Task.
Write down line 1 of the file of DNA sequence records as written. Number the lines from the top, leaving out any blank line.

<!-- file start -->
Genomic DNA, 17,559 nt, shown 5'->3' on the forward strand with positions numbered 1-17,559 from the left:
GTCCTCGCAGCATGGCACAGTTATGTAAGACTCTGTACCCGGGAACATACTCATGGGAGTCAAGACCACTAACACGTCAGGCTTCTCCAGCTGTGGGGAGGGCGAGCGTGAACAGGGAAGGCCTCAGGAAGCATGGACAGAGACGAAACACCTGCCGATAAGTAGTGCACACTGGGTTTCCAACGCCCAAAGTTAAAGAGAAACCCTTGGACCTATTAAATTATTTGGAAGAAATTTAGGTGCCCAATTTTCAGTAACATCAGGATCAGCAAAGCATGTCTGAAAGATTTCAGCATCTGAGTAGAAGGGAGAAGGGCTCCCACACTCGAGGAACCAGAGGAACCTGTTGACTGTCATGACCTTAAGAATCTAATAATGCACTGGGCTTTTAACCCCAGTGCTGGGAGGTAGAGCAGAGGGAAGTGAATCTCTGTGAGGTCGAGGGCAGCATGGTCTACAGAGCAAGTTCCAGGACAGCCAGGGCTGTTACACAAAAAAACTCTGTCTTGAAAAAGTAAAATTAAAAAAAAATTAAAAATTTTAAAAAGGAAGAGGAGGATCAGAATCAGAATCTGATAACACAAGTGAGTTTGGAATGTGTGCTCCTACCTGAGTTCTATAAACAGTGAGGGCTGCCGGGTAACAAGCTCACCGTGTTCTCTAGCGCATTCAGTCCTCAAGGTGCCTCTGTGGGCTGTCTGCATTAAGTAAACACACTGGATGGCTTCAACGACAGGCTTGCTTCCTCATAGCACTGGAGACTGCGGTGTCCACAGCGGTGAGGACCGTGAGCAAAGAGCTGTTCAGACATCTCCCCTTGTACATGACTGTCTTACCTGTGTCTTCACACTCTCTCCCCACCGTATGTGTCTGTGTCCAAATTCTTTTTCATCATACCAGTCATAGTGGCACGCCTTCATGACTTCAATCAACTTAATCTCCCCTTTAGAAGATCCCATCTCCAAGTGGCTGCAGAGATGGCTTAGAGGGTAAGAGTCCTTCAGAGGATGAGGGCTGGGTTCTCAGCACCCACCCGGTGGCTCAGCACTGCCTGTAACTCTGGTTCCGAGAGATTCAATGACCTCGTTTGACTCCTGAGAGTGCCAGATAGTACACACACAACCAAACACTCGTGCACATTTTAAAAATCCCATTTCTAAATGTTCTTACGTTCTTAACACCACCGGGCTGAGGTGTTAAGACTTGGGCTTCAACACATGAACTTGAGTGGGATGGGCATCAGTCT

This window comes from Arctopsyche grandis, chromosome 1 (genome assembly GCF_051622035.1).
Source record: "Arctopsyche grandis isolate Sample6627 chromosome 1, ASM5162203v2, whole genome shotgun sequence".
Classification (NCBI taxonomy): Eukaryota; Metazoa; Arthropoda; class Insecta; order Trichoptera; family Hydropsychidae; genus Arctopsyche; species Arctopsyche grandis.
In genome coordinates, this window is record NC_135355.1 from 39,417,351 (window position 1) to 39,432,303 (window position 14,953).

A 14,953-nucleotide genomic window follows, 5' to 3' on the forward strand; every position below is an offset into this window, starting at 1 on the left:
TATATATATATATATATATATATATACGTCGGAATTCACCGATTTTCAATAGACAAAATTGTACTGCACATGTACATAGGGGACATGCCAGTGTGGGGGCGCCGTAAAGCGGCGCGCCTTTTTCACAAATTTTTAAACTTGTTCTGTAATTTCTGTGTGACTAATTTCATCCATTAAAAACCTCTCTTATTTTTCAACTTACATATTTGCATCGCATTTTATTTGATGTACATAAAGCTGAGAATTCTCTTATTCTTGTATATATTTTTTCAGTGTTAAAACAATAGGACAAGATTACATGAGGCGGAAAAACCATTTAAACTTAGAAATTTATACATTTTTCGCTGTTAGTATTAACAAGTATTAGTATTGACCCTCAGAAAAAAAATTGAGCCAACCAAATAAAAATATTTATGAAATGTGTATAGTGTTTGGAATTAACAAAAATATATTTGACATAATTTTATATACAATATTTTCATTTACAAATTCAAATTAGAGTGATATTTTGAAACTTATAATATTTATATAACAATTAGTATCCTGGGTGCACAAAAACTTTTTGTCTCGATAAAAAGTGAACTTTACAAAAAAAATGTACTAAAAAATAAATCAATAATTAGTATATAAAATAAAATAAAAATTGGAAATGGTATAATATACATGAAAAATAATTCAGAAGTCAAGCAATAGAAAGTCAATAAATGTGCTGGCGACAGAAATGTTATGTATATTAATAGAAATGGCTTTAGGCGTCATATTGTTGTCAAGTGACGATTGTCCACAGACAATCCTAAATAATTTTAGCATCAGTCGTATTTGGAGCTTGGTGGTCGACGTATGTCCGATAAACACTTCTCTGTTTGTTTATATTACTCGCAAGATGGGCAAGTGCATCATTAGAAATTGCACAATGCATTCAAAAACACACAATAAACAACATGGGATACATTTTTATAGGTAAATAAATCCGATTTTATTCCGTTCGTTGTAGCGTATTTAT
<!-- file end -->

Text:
Genomic DNA, 17,559 nt, shown 5'->3' on the forward strand with positions numbered 1-17,559 from the left: